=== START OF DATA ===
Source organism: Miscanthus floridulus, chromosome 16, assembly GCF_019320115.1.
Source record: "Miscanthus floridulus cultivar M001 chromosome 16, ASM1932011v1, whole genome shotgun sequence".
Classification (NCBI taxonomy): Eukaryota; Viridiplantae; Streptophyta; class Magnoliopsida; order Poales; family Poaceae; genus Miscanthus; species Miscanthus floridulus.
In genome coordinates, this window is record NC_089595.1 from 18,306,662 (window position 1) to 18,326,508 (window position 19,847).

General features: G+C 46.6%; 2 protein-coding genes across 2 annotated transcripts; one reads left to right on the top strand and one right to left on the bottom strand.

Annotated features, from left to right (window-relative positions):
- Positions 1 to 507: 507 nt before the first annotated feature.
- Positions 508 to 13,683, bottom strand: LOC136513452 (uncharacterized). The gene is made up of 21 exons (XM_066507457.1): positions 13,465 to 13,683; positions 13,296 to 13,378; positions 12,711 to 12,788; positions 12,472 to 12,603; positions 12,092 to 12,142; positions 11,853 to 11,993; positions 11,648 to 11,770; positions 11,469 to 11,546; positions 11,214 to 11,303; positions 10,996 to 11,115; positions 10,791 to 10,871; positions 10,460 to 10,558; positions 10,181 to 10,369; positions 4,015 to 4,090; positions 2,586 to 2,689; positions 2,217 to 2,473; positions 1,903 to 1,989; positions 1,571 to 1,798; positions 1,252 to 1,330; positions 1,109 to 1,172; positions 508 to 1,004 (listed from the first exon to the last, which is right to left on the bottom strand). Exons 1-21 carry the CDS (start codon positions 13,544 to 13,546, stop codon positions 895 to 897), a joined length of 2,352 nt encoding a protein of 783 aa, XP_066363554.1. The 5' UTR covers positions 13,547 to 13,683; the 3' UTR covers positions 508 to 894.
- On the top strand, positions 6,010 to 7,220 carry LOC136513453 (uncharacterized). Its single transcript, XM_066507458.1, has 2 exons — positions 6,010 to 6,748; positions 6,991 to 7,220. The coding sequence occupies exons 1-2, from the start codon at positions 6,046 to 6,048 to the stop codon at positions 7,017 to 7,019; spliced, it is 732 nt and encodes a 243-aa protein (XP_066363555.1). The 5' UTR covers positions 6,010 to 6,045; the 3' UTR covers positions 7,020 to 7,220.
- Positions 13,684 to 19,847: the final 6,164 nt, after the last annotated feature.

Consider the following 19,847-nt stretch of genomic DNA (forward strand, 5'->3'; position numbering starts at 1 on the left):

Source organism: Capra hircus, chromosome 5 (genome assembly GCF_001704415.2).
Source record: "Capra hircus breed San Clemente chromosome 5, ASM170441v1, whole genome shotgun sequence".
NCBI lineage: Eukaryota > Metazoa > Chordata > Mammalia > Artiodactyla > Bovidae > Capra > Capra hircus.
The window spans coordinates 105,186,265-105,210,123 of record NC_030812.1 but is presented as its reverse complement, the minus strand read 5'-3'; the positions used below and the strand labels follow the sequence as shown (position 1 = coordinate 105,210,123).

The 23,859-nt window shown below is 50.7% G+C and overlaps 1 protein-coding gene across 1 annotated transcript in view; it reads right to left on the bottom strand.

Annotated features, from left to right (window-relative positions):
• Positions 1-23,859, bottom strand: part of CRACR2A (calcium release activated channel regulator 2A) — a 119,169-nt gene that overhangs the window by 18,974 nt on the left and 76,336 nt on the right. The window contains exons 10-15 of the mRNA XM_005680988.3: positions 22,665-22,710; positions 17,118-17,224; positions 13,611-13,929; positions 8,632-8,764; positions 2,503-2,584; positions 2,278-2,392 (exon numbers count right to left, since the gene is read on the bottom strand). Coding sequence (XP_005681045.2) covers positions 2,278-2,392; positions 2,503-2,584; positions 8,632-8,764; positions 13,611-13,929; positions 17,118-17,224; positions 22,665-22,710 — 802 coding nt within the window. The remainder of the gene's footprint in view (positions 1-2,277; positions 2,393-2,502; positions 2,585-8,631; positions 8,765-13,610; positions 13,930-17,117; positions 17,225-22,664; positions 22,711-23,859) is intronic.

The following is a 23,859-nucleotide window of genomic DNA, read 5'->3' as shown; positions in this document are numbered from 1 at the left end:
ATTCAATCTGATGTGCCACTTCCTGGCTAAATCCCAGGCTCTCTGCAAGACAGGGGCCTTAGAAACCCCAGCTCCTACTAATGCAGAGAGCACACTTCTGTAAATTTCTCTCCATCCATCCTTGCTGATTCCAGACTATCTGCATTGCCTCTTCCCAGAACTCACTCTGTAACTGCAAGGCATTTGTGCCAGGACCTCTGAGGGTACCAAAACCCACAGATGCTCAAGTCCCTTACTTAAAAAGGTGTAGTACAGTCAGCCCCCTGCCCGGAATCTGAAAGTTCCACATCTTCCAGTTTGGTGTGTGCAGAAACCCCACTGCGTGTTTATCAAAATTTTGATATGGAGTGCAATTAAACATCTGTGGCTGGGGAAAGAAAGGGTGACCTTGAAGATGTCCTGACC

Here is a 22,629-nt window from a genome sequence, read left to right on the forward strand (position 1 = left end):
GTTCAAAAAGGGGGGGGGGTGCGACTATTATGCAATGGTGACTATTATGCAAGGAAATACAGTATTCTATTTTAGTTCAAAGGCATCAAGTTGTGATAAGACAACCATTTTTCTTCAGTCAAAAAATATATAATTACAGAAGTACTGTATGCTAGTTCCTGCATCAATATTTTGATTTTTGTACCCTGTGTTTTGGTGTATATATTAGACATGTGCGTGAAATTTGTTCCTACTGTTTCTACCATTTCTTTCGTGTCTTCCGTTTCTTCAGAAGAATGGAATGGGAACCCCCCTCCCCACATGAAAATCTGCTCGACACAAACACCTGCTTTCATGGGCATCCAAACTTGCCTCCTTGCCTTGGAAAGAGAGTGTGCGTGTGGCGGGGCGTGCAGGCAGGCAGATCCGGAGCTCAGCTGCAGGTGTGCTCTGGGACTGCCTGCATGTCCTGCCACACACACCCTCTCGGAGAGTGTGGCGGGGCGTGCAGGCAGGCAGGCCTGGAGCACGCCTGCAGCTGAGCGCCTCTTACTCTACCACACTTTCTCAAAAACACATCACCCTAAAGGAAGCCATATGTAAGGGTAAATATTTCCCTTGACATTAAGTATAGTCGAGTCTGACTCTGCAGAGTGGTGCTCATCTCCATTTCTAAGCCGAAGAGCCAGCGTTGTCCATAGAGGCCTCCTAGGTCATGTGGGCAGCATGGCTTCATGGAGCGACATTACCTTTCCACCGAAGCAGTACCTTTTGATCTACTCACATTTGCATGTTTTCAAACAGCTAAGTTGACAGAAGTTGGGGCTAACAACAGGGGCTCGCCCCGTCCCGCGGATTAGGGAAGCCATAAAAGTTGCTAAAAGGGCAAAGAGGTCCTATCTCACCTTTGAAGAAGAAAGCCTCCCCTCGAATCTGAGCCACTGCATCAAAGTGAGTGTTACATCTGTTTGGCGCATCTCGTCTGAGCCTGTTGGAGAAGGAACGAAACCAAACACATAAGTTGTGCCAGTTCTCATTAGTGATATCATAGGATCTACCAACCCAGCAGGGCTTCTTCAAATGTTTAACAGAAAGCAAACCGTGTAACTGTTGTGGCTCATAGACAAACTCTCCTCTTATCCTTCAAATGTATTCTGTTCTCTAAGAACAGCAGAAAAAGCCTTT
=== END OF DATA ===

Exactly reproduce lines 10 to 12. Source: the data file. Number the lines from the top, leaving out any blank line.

- Positions 13,684 to 19,847: the final 6,164 nt, after the last annotated feature.

Consider the following 19,847-nt stretch of genomic DNA (forward strand, 5'->3'; position numbering starts at 1 on the left):

Source organism: Capra hircus, chromosome 5 (genome assembly GCF_001704415.2).